Magician David Copperfield has been forced to reveal the secret of one of his signature tricks after being sued by an injured British audience member.
Gavin Cox claims he suffered lasting brain and body injuries after agreeing to take part in the "Lucky #13" illusion in 2013.
Mr Cox, who had previously cooked for the Royal Family, has not worked since he fell over while being led through a secret passageway at the MGM Grand in Las Vegas.
The 57-year-old and 12 other volunteers were taking part in an illusion in which they appeared to vanish on stage, before re-emerging later at the back of the theatre.
Mr Cox claims he was injured when he was "hurried with no guidance or instruction through a dark area under construction, with cement dust and debris causing him to slip and fall".
The audience member was taken to hospital with a dislocated shoulder but claims he suffered chronic pain, headaches and confusion when he returned to the U.K.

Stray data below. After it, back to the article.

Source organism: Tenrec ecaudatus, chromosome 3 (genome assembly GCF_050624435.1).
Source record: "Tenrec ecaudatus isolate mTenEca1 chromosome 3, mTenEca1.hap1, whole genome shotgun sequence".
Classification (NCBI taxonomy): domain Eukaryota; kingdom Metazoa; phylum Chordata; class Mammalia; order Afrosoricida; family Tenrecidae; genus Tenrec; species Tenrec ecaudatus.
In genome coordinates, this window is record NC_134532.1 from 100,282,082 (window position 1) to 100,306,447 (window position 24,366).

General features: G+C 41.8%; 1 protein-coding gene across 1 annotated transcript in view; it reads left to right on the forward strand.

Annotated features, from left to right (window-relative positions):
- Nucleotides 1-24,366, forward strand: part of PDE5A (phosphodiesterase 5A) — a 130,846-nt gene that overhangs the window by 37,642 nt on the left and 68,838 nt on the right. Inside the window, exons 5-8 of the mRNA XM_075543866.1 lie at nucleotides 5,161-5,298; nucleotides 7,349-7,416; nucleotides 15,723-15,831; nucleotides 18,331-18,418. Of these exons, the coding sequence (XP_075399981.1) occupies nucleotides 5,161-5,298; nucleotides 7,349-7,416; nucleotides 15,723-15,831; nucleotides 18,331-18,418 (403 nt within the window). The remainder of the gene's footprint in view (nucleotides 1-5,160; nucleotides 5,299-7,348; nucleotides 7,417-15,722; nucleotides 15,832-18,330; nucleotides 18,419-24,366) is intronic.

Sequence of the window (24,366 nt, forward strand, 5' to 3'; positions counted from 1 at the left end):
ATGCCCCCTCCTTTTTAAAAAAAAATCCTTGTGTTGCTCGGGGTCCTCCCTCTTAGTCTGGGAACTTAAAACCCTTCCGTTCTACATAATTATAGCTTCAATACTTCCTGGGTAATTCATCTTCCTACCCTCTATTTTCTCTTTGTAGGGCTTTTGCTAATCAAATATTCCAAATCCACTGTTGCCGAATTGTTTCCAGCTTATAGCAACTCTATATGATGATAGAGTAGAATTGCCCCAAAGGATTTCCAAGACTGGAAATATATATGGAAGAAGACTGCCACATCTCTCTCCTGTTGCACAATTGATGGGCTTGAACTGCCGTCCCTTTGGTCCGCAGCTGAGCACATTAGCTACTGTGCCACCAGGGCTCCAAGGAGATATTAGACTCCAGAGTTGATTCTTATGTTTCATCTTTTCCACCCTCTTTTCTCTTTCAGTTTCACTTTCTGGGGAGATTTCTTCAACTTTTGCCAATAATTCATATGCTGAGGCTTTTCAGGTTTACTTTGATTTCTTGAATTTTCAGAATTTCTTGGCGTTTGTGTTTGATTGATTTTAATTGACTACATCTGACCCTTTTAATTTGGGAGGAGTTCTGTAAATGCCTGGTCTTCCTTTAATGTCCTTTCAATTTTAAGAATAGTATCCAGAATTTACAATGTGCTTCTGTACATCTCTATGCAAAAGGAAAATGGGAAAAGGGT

Mr Cox, who was diagnosed with a traumatic brain injury and needed two fusion surgeries on his neck and shoulder, claims he has paid out more than $400,000 in medical expenses.
He is seeking unspecified damages in the lawsuit, which also names the MGM Grand, show producer Backstage Employment and Referral, and building firm Construction Management.
Judge Mark Denton said some parts of the magician's testimony might still be conducted behind closed doors.
Mr Copperfield's lawyers lost pretrial bids at Clark Country District Court, Nevada, to avoid the secret of the trick being revealed to the public.
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